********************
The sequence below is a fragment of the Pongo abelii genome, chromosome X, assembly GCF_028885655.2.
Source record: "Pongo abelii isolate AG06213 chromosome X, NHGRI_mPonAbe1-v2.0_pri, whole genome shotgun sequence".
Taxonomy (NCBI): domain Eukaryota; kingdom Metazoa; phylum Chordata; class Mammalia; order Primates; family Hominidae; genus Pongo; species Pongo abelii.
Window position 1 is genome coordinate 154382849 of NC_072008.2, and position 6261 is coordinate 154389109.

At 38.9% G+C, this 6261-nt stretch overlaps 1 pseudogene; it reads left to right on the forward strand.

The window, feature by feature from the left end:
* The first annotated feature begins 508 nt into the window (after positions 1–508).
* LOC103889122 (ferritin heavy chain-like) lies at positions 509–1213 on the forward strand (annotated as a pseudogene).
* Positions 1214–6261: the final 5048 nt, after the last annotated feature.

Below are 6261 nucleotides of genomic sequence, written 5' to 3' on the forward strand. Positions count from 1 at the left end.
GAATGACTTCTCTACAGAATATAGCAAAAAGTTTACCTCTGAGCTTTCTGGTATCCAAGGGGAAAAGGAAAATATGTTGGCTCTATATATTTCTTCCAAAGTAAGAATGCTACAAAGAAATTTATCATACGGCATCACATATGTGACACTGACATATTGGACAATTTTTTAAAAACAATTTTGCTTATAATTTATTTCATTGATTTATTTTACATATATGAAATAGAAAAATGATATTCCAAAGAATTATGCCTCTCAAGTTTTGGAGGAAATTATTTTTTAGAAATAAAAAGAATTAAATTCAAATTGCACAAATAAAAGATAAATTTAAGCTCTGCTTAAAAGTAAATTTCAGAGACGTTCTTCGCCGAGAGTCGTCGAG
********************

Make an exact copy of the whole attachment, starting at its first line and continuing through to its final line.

The sequence below is a fragment of the Pongo abelii genome, chromosome X, assembly GCF_028885655.2.
Source record: "Pongo abelii isolate AG06213 chromosome X, NHGRI_mPonAbe1-v2.0_pri, whole genome shotgun sequence".
Taxonomy (NCBI): domain Eukaryota; kingdom Metazoa; phylum Chordata; class Mammalia; order Primates; family Hominidae; genus Pongo; species Pongo abelii.
Window position 1 is genome coordinate 154382849 of NC_072008.2, and position 6261 is coordinate 154389109.

At 38.9% G+C, this 6261-nt stretch overlaps 1 pseudogene; it reads left to right on the forward strand.

The window, feature by feature from the left end:
* The first annotated feature begins 508 nt into the window (after positions 1–508).
* LOC103889122 (ferritin heavy chain-like) lies at positions 509–1213 on the forward strand (annotated as a pseudogene).
* Positions 1214–6261: the final 5048 nt, after the last annotated feature.

Below are 6261 nucleotides of genomic sequence, written 5' to 3' on the forward strand. Positions count from 1 at the left end.
GAATGACTTCTCTACAGAATATAGCAAAAAGTTTACCTCTGAGCTTTCTGGTATCCAAGGGGAAAAGGAAAATATGTTGGCTCTATATATTTCTTCCAAAGTAAGAATGCTACAAAGAAATTTATCATACGGCATCACATATGTGACACTGACATATTGGACAATTTTTTAAAAACAATTTTGCTTATAATTTATTTCATTGATTTATTTTACATATATGAAATAGAAAAATGATATTCCAAAGAATTATGCCTCTCAAGTTTTGGAGGAAATTATTTTTTAGAAATAAAAAGAATTAAATTCAAATTGCACAAATAAAAGATAAATTTAAGCTCTGCTTAAAAGTAAATTTCAGAGACGTTCTTCGCCGAGAGTCGTCGAG